smart sensors A device equipped with software that can detect physical inputs, process them as data, and output digital signals. Smart sensors are more advanced than normal digital sensors since they can process data internally rather than simply sending digital signals to an external system to be processed.
smart technologies A computing device that can send and receive data without human intervention. Smart technology generally requires internet connectivity to enable data processing.
software The instructions, formulas, and operations that structure the actions of a computer. Software often consists of a computer program or application.
software updates The latest version of a software package that is typically installed through an internet connection. Software updates often include security patches that address vulnerabilities found in earlier versions of the software.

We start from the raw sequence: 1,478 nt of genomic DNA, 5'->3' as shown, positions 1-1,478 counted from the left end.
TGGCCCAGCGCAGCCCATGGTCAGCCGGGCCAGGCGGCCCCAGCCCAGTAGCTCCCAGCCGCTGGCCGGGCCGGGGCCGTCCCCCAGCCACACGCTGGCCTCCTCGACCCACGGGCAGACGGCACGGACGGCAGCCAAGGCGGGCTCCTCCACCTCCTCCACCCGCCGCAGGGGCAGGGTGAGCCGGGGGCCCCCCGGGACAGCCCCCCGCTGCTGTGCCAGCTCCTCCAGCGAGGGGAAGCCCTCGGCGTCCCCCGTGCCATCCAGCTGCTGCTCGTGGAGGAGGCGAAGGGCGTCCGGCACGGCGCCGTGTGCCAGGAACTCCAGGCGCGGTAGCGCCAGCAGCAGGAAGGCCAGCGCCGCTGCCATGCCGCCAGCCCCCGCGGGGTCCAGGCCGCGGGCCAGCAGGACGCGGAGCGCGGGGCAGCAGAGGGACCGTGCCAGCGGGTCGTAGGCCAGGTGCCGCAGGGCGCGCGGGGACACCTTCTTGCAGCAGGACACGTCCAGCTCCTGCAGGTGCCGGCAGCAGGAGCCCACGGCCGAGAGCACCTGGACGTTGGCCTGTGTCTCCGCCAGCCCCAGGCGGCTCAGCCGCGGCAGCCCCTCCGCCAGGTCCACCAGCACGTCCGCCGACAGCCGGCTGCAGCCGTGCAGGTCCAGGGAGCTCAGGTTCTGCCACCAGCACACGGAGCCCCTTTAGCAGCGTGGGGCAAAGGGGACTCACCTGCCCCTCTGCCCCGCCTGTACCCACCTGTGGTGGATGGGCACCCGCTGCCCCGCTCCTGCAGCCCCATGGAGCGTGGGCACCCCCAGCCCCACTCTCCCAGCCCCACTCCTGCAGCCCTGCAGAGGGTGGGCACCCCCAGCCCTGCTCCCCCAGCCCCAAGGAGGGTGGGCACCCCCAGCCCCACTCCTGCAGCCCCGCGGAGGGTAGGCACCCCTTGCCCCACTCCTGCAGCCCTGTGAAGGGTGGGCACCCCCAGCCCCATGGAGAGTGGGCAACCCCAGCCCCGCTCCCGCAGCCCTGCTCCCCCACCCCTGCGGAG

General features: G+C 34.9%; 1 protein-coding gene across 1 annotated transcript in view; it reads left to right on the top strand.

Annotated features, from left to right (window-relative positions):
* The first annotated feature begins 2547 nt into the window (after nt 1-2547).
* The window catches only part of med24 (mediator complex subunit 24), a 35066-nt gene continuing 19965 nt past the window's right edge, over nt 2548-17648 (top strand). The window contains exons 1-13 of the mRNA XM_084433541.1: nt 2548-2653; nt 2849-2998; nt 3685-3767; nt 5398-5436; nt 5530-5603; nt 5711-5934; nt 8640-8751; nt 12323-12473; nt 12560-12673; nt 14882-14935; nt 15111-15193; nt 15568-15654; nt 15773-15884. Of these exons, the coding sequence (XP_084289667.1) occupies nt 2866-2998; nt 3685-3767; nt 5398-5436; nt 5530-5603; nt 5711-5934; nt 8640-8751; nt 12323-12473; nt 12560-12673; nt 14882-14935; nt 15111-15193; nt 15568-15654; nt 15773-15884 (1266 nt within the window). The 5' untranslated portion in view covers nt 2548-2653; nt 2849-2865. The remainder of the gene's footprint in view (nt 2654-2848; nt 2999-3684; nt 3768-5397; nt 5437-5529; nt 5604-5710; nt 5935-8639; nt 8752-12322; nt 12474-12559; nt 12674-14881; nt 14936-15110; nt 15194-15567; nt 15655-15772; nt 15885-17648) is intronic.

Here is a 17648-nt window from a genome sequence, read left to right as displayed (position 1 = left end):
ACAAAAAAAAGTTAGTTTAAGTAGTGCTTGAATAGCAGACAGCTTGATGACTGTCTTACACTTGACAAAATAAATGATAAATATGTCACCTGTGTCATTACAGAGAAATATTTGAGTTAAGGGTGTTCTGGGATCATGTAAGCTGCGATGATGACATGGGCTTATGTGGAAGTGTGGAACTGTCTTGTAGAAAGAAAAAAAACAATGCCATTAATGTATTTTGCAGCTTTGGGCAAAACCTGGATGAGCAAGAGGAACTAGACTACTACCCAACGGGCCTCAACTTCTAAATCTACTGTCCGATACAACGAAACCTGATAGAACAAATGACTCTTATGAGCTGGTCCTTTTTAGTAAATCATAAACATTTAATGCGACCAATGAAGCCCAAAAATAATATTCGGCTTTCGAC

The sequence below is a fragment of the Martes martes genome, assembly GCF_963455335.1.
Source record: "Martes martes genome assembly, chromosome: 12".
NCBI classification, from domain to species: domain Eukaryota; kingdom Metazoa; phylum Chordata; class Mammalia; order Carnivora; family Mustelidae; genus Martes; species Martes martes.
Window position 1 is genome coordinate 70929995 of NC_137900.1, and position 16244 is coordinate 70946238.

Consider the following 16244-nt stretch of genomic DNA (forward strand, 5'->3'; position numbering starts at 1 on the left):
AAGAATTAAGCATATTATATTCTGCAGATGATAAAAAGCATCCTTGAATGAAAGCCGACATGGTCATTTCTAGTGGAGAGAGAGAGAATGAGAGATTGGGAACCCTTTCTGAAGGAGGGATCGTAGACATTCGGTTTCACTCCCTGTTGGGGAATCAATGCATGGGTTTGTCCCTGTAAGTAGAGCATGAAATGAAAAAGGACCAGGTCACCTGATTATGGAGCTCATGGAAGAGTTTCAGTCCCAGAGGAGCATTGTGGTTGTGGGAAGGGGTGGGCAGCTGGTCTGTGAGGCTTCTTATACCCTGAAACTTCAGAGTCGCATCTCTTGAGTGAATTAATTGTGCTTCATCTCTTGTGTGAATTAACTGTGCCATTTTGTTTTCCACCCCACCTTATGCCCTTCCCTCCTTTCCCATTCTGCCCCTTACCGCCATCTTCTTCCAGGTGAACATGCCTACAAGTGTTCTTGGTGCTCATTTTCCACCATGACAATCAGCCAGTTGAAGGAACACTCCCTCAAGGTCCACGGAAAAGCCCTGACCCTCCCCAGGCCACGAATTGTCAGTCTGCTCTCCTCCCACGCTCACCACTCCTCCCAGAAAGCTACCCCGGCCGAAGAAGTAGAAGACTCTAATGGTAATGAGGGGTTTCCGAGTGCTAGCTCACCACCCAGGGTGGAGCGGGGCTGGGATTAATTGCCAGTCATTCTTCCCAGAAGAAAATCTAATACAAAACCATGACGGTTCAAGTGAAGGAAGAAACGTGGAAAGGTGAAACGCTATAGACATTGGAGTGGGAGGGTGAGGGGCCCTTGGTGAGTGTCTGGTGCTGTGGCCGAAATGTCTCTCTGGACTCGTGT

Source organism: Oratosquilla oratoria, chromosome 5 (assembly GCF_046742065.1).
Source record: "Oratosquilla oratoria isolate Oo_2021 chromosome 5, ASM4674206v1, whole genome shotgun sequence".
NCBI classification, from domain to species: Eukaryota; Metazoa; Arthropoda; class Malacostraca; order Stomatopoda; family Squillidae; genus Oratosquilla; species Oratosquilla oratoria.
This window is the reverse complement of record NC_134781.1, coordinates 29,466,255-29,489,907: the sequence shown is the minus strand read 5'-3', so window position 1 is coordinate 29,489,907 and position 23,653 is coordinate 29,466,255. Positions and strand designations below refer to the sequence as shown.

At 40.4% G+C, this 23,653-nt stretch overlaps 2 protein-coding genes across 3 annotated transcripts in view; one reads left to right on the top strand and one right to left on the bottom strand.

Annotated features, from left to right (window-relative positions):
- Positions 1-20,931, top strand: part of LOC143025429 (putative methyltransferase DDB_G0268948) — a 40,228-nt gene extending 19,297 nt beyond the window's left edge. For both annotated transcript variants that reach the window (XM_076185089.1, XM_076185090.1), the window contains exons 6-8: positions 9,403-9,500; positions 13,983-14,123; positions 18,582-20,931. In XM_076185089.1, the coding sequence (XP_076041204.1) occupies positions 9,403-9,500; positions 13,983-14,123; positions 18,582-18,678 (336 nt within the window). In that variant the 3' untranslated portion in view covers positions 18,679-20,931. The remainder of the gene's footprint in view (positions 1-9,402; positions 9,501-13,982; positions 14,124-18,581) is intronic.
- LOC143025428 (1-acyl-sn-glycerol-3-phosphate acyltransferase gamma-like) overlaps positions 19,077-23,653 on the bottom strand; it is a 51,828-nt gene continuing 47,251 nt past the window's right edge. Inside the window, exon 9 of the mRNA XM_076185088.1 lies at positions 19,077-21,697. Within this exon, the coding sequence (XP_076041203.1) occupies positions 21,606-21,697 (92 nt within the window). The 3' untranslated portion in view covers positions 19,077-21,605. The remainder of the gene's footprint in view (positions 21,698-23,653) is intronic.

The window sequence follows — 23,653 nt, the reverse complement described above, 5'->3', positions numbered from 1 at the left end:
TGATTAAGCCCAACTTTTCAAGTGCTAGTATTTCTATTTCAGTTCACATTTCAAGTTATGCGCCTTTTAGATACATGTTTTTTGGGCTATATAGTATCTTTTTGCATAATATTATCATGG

spyware A type of malware that can collect data from a system without authorization once installed. Spyware is often installed using a worm or virus.
Trojan A type of malware that poses as another trusted software application. Trojans do not make copies and must instead be run by a user in order to function.
universal serial bus USB. A connection port on computers that is compatible with many different types of devices, such as memory cards and printers. Universal serial bus devices can be used to store malicious software and transfer it to another device.